This pragmatic Aussiefication carried on over successive generations, reaching its zenith with the VE-series Commodore of 2006, the first to be home-grown from scratch and therefore the only large saloon in the world with a pre-production test regime that included multiple collisions with a crash test kangaroo. Even the stability control on that car, though based on Bosch hardware, had a distinctly Aussie calibration, mainly because it was so laid-back. ‘How you going, mate?’ it seemed to ask as the back wheels began to spin up. ‘Looks like you might be having a bit of bother? Want me to help out…?’ As someone who ran a Holden long-termer (crudely disguised as a Vauxhall VXR8) I can say with confidence such things were what made that car so loveable. It was big, a bit oafish and wore its origins on its sleeve in a truly wonderful way. As with Saab, when Holden was allowed its own way, you couldn’t help but get little shots of local flavour in the solutions to the unique challenges of the cars’ homelands.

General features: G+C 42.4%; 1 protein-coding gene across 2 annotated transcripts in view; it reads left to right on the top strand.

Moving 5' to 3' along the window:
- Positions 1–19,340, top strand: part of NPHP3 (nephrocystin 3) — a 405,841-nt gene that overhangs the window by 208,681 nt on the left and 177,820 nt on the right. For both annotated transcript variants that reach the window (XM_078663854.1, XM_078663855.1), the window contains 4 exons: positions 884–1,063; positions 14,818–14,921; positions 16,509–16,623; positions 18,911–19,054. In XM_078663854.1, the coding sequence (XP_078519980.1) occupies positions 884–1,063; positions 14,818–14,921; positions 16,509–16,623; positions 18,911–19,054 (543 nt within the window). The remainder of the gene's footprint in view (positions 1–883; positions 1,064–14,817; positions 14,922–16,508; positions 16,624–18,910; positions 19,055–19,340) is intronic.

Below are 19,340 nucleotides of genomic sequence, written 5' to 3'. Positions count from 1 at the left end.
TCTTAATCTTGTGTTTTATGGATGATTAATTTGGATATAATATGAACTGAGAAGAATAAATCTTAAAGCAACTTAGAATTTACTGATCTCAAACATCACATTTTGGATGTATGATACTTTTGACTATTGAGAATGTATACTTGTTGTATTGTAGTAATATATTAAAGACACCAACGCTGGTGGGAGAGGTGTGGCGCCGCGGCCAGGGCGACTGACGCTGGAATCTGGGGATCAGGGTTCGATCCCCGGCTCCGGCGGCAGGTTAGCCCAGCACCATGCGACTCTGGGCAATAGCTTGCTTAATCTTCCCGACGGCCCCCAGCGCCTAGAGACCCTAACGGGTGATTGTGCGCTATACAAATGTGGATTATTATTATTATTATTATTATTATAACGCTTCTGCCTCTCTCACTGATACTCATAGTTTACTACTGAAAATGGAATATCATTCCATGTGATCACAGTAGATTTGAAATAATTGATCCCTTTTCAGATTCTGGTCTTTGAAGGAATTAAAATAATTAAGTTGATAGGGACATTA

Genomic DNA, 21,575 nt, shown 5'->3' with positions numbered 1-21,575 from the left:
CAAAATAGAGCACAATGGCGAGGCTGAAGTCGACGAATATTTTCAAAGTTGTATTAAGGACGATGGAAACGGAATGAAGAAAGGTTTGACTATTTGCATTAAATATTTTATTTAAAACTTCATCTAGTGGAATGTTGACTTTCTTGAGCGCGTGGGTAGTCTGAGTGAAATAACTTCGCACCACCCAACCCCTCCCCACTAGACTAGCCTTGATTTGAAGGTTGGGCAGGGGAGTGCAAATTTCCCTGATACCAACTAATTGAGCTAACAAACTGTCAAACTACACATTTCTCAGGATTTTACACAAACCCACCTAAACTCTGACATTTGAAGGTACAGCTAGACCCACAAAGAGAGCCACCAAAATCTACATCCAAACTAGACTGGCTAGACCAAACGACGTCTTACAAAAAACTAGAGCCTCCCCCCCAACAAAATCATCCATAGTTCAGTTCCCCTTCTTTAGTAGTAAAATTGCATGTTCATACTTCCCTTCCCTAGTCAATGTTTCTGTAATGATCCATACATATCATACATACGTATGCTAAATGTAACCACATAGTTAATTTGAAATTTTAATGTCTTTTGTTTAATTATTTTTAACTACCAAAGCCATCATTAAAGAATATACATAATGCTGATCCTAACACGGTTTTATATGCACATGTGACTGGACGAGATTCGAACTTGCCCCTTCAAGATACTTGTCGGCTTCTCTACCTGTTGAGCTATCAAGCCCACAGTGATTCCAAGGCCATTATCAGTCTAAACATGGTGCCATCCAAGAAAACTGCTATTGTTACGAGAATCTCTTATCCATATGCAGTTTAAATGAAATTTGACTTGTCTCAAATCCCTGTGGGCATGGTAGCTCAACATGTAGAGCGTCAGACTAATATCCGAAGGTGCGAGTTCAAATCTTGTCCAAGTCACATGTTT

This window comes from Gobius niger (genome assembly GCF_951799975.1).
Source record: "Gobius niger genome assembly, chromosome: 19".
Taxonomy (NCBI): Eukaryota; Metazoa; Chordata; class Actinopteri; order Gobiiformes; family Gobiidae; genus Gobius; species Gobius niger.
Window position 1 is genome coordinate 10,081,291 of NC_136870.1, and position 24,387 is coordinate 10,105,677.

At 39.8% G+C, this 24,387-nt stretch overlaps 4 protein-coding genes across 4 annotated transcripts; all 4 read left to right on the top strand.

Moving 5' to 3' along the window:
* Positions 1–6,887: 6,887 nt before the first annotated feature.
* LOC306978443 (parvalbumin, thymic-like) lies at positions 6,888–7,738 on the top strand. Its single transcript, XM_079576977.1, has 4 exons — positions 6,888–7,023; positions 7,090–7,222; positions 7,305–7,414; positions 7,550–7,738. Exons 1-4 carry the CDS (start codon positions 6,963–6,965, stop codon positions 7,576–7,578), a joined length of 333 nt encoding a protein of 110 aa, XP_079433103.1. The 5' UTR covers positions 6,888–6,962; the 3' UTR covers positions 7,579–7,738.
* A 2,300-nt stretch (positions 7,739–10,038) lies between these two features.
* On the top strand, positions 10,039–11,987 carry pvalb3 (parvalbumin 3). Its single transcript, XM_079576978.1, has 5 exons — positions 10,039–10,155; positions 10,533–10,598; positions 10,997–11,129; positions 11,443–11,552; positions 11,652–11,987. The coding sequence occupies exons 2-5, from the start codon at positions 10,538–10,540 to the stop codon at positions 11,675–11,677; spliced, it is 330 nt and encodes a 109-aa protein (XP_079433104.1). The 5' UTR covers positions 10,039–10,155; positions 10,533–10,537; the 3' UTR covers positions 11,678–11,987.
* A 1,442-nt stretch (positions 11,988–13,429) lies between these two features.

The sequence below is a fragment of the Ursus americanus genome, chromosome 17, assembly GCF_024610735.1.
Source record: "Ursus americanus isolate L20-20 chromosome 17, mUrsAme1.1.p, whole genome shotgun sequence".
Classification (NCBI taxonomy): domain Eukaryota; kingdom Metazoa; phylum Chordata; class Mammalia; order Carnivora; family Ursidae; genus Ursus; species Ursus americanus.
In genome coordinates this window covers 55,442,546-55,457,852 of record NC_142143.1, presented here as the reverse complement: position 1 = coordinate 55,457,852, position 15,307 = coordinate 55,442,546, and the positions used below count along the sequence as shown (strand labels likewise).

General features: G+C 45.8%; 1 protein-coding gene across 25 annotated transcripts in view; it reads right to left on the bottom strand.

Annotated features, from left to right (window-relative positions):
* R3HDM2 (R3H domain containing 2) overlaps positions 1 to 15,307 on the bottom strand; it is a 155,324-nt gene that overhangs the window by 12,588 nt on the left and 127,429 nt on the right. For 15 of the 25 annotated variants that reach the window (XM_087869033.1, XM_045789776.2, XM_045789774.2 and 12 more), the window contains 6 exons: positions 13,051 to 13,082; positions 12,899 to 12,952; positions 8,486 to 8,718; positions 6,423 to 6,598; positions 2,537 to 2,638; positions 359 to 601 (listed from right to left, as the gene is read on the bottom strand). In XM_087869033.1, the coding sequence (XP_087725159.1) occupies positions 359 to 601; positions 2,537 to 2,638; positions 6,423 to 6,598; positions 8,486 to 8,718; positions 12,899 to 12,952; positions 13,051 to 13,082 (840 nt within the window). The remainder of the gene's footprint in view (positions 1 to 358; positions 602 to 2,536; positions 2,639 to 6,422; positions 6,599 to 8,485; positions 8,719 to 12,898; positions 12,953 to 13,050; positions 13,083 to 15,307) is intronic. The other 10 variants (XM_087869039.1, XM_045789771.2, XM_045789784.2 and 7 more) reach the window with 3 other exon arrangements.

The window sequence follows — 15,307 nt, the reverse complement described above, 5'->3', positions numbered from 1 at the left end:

Unfortunately, the people of Holden’s homeland didn’t seem to appreciate their only national car. The rise of the SUV diminished the need for large saloons that could cope with 500km of constant battering down a dusty washboard on the way to visit a neighbour. Greater environmental concern and Australia’s tough stance on speeding squeezed the need for huge saloons running hungry, hearty V8s. The Commodore was the heart of Holden, but it was also a symbol of an old Australia, of mulleted blokes in vests skulling schooners of VB and rocking over-engined cars. Nowadays Australians buy the same cars as the rest of the world. The need for the Commodore has gone, and with it, sadly, the need for Holden itself. The demise of Holden in that context seems inevitable. But that doesn’t stop it also being a little bit sad.